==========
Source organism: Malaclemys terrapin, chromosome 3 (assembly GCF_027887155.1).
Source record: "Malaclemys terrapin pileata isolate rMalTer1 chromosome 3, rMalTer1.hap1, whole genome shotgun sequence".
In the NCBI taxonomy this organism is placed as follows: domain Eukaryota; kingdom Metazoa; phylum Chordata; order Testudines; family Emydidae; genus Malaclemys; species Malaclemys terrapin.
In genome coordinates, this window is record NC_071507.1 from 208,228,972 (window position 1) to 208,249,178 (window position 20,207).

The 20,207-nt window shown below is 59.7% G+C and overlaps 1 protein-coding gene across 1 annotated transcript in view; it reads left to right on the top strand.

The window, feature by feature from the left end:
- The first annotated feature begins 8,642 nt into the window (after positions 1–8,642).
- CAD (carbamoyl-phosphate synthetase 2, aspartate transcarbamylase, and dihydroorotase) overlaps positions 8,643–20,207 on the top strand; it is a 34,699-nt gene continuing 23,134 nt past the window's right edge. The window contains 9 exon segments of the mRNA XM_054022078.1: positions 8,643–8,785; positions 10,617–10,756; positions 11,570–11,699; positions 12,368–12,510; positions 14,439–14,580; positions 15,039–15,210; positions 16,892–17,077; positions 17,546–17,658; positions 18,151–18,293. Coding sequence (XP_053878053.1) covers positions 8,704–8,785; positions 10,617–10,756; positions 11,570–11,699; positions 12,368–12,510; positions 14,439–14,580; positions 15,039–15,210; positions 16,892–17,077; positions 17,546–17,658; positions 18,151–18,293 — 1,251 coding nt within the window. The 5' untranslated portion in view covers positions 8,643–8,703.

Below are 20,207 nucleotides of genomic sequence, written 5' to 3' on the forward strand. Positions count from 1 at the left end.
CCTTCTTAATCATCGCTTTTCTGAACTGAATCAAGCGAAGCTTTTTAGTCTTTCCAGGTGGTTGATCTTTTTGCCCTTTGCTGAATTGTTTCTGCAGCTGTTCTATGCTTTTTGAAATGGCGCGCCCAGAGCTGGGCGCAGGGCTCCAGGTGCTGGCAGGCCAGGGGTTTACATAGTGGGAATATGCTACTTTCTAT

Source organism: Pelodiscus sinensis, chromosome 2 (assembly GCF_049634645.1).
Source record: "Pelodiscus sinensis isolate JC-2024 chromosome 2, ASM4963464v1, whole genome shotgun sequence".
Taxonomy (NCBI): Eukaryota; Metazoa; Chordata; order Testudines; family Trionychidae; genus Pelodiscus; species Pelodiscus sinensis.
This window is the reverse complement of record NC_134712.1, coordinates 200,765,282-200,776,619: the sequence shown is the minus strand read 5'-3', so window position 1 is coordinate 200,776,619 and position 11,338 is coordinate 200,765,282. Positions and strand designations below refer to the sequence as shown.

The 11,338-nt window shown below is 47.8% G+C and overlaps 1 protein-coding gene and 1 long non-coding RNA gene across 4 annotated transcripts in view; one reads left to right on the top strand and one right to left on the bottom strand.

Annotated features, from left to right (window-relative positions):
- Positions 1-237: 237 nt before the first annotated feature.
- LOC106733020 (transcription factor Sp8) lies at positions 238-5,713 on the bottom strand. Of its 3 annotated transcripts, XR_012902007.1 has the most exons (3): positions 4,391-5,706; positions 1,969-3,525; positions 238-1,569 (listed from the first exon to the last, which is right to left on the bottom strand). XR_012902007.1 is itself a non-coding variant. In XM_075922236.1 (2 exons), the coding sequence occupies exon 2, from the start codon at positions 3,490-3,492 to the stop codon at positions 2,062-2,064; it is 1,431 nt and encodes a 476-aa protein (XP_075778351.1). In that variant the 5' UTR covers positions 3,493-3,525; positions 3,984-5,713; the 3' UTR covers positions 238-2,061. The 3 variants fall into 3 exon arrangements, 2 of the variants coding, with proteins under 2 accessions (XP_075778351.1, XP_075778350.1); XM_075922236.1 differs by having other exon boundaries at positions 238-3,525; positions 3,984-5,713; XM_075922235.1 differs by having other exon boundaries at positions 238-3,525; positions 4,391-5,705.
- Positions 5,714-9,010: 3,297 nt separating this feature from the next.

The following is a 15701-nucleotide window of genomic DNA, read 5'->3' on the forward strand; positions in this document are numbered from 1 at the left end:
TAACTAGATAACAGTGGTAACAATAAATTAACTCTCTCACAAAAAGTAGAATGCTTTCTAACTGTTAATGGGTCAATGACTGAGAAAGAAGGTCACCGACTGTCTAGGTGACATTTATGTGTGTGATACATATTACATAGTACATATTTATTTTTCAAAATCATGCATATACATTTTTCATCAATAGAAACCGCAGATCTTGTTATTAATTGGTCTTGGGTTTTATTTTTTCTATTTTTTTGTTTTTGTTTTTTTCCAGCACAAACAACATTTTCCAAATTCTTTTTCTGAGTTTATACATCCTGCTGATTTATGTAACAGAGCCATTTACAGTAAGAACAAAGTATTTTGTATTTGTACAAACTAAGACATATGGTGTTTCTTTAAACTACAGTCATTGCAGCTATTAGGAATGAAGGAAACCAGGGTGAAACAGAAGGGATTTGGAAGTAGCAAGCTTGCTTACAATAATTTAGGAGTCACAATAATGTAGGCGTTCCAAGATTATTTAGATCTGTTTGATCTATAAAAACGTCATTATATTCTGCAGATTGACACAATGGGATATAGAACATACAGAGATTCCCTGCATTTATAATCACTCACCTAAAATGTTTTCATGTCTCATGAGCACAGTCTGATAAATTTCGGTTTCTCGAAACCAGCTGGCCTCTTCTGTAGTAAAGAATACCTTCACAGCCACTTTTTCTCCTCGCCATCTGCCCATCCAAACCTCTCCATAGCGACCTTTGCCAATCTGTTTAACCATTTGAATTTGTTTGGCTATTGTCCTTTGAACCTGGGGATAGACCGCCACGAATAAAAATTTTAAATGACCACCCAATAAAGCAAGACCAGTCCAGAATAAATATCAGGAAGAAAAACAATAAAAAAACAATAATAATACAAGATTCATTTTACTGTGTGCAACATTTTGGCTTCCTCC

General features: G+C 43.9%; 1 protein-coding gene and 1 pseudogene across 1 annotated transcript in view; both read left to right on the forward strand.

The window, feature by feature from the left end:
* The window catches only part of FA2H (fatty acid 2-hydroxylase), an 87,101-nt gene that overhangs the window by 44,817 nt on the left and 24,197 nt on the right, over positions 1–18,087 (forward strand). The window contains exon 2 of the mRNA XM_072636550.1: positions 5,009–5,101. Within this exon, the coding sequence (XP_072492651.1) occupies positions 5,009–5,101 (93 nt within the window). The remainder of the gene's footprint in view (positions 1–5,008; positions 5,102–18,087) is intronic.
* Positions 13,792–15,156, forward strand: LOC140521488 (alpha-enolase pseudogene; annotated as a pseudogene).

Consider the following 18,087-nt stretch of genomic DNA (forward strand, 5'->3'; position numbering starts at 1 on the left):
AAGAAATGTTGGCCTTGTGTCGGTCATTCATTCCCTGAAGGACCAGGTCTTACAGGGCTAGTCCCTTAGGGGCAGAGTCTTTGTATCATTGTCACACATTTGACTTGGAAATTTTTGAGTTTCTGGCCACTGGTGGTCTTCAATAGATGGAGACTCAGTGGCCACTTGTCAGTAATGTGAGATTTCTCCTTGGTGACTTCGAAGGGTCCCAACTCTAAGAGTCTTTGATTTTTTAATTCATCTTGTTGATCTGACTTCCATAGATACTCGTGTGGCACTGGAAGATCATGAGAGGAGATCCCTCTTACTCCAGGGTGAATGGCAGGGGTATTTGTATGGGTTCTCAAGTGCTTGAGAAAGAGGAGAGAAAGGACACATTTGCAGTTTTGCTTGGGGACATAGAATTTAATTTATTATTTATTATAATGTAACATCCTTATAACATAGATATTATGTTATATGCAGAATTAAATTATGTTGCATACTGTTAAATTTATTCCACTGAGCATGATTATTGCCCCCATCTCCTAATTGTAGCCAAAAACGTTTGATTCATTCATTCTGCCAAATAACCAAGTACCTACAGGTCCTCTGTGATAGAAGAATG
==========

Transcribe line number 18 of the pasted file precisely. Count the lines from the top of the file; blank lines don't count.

- LOC106733020 (transcription factor Sp8) lies at positions 238-5,713 on the bottom strand. Of its 3 annotated transcripts, XR_012902007.1 has the most exons (3): positions 4,391-5,706; positions 1,969-3,525; positions 238-1,569 (listed from the first exon to the last, which is right to left on the bottom strand). XR_012902007.1 is itself a non-coding variant. In XM_075922236.1 (2 exons), the coding sequence occupies exon 2, from the start codon at positions 3,490-3,492 to the stop codon at positions 2,062-2,064; it is 1,431 nt and encodes a 476-aa protein (XP_075778351.1). In that variant the 5' UTR covers positions 3,493-3,525; positions 3,984-5,713; the 3' UTR covers positions 238-2,061. The 3 variants fall into 3 exon arrangements, 2 of the variants coding, with proteins under 2 accessions (XP_075778351.1, XP_075778350.1); XM_075922236.1 differs by having other exon boundaries at positions 238-3,525; positions 3,984-5,713; XM_075922235.1 differs by having other exon boundaries at positions 238-3,525; positions 4,391-5,705.